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The Acute Abdomen Jason E. Davis, MD. Abdominal Pain A leading cause for hospital admissions Most self-limited and of little consequence Subset of serious.

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Presentation on theme: "The Acute Abdomen Jason E. Davis, MD. Abdominal Pain A leading cause for hospital admissions Most self-limited and of little consequence Subset of serious."— Presentation transcript:

1 The Acute Abdomen Jason E. Davis, MD

2 Abdominal Pain A leading cause for hospital admissions Most self-limited and of little consequence Subset of serious acute pathology may require acute medical and/or surgical intervention – This latter group referred to as ‘acute abdomen’ Not all acute abdomens = surgical abdomen – Renal colic, gastroenteritis, infectious colitis*, PID – Mesenteric ischemia, ruptured AAA, appendicitis, perforated bowel, perf’d peptic ulcer, inc’d hernia

3 Broad Differential Dx

4 Anatomic Considerations Embryonic origin & Blood supply – Foregut: esophagus, stomach, proximal duodenum, pancreas, liver, biliary tract, spleen Celiac artery – Midgut: distal duodenum, jejunem, ileum, cecum, appendix, proximal 2/3 transverse colon Superior mesenteric artery – Hindgut: remaining colon and rectum Inferior mesenteric artery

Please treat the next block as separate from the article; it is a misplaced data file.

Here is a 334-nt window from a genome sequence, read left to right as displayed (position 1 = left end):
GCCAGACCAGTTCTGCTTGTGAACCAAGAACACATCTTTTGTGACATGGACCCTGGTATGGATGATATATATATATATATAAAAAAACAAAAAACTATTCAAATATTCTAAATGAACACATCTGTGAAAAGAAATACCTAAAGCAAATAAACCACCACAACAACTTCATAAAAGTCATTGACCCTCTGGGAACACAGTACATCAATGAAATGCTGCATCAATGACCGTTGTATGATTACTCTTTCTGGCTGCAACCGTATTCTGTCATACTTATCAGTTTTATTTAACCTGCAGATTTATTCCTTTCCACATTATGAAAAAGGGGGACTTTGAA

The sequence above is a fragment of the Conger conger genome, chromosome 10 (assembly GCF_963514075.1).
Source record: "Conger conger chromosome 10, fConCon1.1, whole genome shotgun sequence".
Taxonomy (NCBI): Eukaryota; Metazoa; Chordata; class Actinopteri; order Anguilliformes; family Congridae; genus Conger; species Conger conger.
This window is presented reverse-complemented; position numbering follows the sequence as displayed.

5 Anatomic Considerations Innervation – Visceral pain: autonomic, dull, cramping, poorly localized, often assoc with nausea and diaphoresis Often midline secondary to embryonic origin – Parietal pain: somatic, sharp, severe, persistent, loc Referred visceral sensation – Foregut pain: Epigastric – Midgut pain: Peri-umbilical – Hindgut pain: Hypogastrium

6 Anatomic Considerations

7

8 Approach to Acute Abdomen Age Location and character of pain Pain duration and progression Associated symptoms – Nausea – Emesis – Anorexia – Constipation/Diarrhea

9 Approach to Acute Abdomen Most important symptom is PAIN. Accordingly, history should include all of the following: 1. Onset 2. Severity 3. Type of pain 4. Radiation of pain 5. Change in nature of pain 6. Associated bowel or urinary symptoms 7. Aggravating or relieving factors